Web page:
“You often hear of K-12 being the largest restaurant chain in America. There are 30 million students across 100,000 school districts, 5 billion lunches served annually, 2.5 billion breakfasts served annually,” said Suzanne McCarty of Cargill Foodservice.  “It also gives us an opportunity to bring good tasty food to students and it’s also important to Cargill as an agricultural company.” 

Benefits of a K-12 Commodity Processor

Benefit Comments

Near-In Opportunity 

There is a shortage of commodity suppliers.  


30 million students across 100,000 school districts; 5 billion lunches and 2.5 billion breakfasts served annually. 

Social Good 

Be at the forefront of feeding our school children healthy and nutritious foods. 


Unlike other segments, there is collaboration among suppliers, schools and the USDA. 

Future Customers 

Build awareness and trust with the school-aged as they become adults. 


While Cargill has been a success, McCarty acknowledged the segment is tricky. There are “lots” of acronyms to contend with, state-by-state regulations, and bureaucracy. “It’s not easy,” she added, “but there are lots of opportunities to collaborate with schools and to use USDA as a valuable resource.”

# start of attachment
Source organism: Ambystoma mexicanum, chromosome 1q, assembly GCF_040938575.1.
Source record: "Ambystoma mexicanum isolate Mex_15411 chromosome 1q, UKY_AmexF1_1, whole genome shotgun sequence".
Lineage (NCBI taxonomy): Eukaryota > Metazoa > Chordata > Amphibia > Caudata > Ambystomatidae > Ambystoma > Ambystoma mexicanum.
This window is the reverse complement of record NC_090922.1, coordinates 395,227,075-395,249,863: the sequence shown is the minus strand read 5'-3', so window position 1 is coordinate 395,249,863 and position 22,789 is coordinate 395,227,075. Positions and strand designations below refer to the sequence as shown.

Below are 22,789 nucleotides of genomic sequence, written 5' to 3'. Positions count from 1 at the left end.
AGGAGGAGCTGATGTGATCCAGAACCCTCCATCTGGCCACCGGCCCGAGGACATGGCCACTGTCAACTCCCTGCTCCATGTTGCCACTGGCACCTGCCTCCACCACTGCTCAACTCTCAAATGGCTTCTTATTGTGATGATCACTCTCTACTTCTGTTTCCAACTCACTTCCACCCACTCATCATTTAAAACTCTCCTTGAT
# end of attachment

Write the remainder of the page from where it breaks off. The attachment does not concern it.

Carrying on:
About the Foodservice Leadership Councils: In the fall of 2018, several leading operators across different industry segments approached IFMA looking for help. They felt their communities were underserved in the areas of insights, business best practices and more effective connectivity with manufacturers.  They also recognized the opportunity to learn from each other and the broader industry to better serve their customers.

For operators interested in learning more about the ongoing council work and access to upcoming resources, visit IFMAworld.com/council, or contact Jim Green at jgspartan@aol.com. You will receive updates on council activities and have complimentary access to whitepapers, webinars, and conferences.